What Will the Neighbors Say?

Heritage Presbyterian Church https://heritagepresbyterian.org

December 29, 2019
First Sunday After Christmas
Scripture reading – Matthew 2: 13-23

In this day and age, it is becoming somewhat rare to have good neighbors and to know them all well.  There was a time in our country when this was simply not true.  People knew their neighbors and were often lifetime friends.  Children from different families played together, went to school together, grew up together, and explored the world around them together.  As I said, that has become somewhat rare in our day and time.

My family and I have lived in our current house since 2007, and I can truthfully say that we are only now becoming friends with those around us.  I’m not the only one here who can say that…

So it is not the norm to know what is going on in the neighbors’ homes.

But remember the old expression: “What will the neighbors say?”  Back in that time I have described, this used to be something to consider.  No one wanted their neighbors to think they were odd, strange, unusual, different, or dangerous.  If the neighbors believed any of those things, the community did not thrive as it could have.  The neighbors were more important back in those days than they are now.  I mean…who among us truly cares what your neighbors think of you and whatever you are doing at home?  And how many of you care what your neighbors are doing?

I ask these questions for a reason, and here it is:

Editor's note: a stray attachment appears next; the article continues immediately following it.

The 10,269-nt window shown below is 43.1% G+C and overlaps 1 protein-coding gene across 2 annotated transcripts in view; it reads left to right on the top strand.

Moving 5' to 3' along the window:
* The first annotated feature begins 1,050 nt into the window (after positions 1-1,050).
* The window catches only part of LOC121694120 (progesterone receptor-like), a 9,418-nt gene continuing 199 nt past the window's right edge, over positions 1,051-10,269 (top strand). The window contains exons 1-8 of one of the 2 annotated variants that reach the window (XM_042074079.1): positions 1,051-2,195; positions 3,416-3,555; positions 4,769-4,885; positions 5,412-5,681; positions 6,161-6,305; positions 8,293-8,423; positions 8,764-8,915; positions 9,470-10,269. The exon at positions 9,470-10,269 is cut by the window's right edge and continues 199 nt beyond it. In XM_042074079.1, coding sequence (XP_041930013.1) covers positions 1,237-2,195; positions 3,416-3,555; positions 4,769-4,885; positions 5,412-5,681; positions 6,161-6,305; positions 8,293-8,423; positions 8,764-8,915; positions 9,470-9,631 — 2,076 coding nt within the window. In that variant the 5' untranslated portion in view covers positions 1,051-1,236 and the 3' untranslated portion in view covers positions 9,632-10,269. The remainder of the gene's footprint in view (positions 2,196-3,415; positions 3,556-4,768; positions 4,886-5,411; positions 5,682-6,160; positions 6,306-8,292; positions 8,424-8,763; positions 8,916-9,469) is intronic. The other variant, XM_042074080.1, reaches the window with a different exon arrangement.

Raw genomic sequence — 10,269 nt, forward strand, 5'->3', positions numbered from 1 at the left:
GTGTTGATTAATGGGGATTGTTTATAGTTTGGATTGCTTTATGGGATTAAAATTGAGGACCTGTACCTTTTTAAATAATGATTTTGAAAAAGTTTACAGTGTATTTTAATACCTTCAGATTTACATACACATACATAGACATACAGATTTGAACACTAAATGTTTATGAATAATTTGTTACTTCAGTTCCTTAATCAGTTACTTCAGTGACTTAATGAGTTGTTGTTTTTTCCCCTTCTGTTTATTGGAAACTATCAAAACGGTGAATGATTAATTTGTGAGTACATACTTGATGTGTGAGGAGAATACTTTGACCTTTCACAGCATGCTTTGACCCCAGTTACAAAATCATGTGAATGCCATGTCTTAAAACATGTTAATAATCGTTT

Don’t you think it’s a little unusual that Jesus and his family went from Bethlehem to Egypt, back to Bethlehem, and finally to Nazareth…and Scripture tells us NOTHING else about them settling there? 

Let’s remember that Nazareth was a very, very small village in the days of Jesus.  Biblical experts, archaeologists, and anthropologists estimate that no more than 400 people lived in Nazareth at that time.  It is no problem to estimate that most of them were working poor.  Most of them lived very close to one another.  And most of them probably lived their entire lives within just a few square miles of Nazareth.

In such a setting, try to imagine how unusual it would have been for Joseph, Mary, and their baby to arrive in Nazareth and settled there.  Several points can be made here to aid our understanding of this very important detail:

  1. According to Luke’s Gospel, Jesus’ family was from Nazareth.  So returning there from Bethlehem was easy…they went there to be enrolled for the census, Mary gave birth while they were there, they stayed to let her recover and to present Jesus in the Temple – as was the Jewish custom – and then returned.
  2. According to Matthew’s Gospel, Jesus’ family was from Bethlehem.  For them to leave and flee to Egypt was not that unusual; anyone encountering them would probably feel some sympathy for them because they were fleeing the madness of their King.  Even the Egyptians would have understood because at that time, they had no love for Herod at all.